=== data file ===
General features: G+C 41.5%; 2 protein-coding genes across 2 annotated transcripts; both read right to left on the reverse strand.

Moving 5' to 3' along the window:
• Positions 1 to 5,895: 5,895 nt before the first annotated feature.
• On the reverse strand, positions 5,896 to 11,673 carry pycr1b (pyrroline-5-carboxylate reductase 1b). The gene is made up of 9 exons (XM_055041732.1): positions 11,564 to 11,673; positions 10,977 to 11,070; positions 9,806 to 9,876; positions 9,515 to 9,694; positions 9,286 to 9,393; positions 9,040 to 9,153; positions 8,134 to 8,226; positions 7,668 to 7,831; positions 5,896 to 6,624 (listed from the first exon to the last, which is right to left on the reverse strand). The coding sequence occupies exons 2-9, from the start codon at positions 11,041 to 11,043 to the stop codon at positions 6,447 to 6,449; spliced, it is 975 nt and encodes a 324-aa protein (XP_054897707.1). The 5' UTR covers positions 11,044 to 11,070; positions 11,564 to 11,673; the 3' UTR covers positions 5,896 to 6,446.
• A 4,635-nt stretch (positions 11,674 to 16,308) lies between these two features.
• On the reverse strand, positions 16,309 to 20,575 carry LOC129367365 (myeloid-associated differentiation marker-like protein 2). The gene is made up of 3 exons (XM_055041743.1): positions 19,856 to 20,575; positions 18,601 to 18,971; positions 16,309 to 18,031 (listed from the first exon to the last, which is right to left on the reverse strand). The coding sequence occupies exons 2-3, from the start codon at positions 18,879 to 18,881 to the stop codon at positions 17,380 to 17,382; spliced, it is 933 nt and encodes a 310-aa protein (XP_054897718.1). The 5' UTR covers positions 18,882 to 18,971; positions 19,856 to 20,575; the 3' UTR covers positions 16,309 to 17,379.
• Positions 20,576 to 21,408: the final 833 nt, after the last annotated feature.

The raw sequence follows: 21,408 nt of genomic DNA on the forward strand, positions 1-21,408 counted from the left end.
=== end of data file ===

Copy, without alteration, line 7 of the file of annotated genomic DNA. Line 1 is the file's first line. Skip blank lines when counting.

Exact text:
• Positions 20,576 to 21,408: the final 833 nt, after the last annotated feature.